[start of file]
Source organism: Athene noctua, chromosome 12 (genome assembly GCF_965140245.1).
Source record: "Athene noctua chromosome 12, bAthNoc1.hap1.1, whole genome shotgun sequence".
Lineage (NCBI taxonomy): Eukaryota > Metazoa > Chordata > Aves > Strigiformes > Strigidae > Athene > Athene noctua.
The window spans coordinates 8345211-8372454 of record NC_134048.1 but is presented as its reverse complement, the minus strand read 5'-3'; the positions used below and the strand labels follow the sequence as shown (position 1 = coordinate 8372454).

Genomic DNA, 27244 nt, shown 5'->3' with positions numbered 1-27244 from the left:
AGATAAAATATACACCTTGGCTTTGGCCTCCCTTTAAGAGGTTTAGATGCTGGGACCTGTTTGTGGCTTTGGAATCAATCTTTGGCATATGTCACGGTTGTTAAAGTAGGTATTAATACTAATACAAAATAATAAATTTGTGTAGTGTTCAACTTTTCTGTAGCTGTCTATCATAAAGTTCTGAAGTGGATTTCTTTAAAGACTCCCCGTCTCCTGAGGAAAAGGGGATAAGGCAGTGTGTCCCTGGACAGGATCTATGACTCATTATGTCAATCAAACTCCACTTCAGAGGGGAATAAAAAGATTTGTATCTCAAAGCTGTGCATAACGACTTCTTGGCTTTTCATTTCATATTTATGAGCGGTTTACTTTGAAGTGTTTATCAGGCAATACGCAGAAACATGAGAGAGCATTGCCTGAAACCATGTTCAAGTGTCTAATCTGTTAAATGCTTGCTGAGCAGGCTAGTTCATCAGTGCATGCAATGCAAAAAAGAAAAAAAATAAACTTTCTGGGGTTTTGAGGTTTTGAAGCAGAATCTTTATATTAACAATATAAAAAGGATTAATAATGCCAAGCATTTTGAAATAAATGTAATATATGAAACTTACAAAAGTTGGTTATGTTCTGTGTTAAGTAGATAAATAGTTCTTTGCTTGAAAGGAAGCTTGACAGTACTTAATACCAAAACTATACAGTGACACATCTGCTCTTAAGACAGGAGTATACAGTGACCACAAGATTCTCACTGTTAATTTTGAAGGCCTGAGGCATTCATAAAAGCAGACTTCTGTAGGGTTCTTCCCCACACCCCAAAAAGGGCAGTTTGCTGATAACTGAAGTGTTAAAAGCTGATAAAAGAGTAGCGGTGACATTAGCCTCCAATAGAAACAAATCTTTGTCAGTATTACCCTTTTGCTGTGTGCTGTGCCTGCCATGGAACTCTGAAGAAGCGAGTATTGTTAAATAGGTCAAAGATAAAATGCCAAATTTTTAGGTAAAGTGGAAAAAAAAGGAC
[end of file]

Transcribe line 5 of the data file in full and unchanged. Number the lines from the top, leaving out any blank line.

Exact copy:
Genomic DNA, 27244 nt, shown 5'->3' with positions numbered 1-27244 from the left: